In the simplest terms, geocaching is a modern treasure hunt that uses hi-tech technology to help hunters find the hidden treasure. Global Positioning System (GPS) is used to “hide and seek” small items or “caches” at different outdoor locations.
So Geocachers can head off to find hidden treasure by locating it using a GPS. Or they can hide treasure and then share the GPS co-ordinates of the location on the official website so that others can then seek it out.
Geocaches are always hidden rather than buried, which means you do not need to dig to locate the treasure. And they can be hidden anywhere and everywhere, from remote countryside locations to inner cities.
Worldwide phenomenon of geocaching
Open to people of all ages and with many different countries now taking part, geocaching has become a huge worldwide hit in recent years. At the time of writing this, the official Geocaching website has 2,235,371 active geocaches and more than six million geocachers worldwide.
Geocaching and other connected sites, such as Geocaching with the National Trust, provide the platform for people to share their locations, experiences, stories and photos with many other geocachers around the globe.
How to get started with geocaching
You'll need a hand-held GPS device or a mobile phone with an inbuilt GPS facility. Many smartphones now allow you to download a GPS app.
Now think about the sort of challenge you are looking for. If you’re a family with young kids make sure the first outing is short and fun. Making the kids hike for miles across hills and valleys to find treasure will be a turn-off – and it will quickly end further geocaching adventures. So choose an easy challenge, or in geocaching terms, a 1/1 rated cache.
After this you can move on to harder rated geocaches but still being careful to choose your location and terrain to suit the participants.
If you're hunting a cache in an unfamiliar location, perhaps at your holiday destination, it's a good idea to consult a local map in advance so you can get a bit of a feel for the surrounding area. Remember that a map and compass are still a great way to plan ahead and navigate – and have not been completely out-moded by GPS devices!
So, while a geocache distance might seem easily achievable there are many naturally occurring obstacles, such as hills and rivers, which could extend your adventure a step too far.
If you love an adventure and you’re fit, choose a cache that is located more remotely and in a place that you do not know. Make sure you tell someone where you are going and take a mobile phone with you. Also pack a rucksack with all-weather outdoors clothing, food and water.
Sign up to the geocache website
Head to the official Geocaching website and sign up for free. You can then search for geocaches in your area, or another area if you’re heading there for a short break or on holiday. Enter the details into your GPS and set off on your adventure.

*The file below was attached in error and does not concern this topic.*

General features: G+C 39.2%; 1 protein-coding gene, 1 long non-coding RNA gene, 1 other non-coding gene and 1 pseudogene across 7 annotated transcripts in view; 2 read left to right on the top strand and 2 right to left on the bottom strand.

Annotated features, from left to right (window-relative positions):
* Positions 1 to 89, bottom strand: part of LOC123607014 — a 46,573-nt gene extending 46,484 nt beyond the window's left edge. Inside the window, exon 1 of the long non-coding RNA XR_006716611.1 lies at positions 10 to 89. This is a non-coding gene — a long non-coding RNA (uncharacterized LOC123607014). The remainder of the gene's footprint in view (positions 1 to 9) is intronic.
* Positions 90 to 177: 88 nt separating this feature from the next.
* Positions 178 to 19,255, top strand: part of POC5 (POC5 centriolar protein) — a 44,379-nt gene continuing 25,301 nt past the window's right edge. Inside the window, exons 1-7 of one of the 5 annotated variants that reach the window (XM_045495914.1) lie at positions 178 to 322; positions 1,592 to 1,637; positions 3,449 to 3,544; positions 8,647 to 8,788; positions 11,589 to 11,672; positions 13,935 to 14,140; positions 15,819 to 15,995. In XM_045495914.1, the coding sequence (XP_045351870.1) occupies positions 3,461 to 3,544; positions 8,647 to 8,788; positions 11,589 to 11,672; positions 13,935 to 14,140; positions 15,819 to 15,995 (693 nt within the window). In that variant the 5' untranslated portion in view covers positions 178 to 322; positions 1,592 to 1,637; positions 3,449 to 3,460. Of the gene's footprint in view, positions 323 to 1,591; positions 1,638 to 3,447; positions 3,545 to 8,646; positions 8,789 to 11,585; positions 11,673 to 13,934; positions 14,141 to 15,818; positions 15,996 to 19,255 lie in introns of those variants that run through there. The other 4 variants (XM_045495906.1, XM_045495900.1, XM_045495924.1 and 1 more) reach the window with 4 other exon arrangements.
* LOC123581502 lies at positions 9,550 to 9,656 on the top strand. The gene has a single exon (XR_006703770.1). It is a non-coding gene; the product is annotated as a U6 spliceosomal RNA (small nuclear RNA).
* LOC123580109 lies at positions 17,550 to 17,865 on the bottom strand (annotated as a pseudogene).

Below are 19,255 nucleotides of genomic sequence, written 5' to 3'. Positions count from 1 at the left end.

There are caches hidden in rural locations and cities, at the seaside, in woodland and also at many ancient landmarks. Once you find a cache you can take an item from the box but you must leave something in its place. And remember to put a note in the logbook about finding it.
Back on the website, you sign on again and leave details of your cache find and encourage others to go out and find what you have left there.
What to take with you for geocaching
Of course, what you pack and take will depend on the estimated length of time of your expedition and the location. If you're heading out into difficult terrain and for many miles make sure you are well equipped. Good quality footwear is a must, as well as a waterproof jacket, warm base layers and hats and gloves for this time of year.
- Food and drinks
- Maps and a compass, in addition to your GPS (take extra batteries with you, just in case)
- A fully-charged mobile phone for emergencies.
Taking care where you go
The three rules of geocaching are: Take Something, Leave Something, Write in the Logbook.
Like for like: Make sure you replace the cache with something of the same value when you find it and remember that you can't leave a cache empty and must always place the cache back in its original hiding place. It goes without saying that anything placed in the cache should be suitable for all ages and legal.
Be polite: Any posts that you leave online should be respectful and informative to other users but without spoiling the fun by giving the game away.
Respect your environment: Make sure you are environmentally responsible during your hunt. Caches should always be hidden in accessible areas that won't involve breaking any country codes or wandering on to private land. Also, tell the kids to take care while walking and hunting. Snapping tree branches or uprooting vegetation is a big no-no.
No litter bugs: As with all outdoors adventures, always take home your litter.
This blog has inspired us to go out and try a few geocache hunts here at Regatta clothing. We will be blogging about our geocaching adventures in the coming months. If you have enjoyed geocaching do write and tell us about it.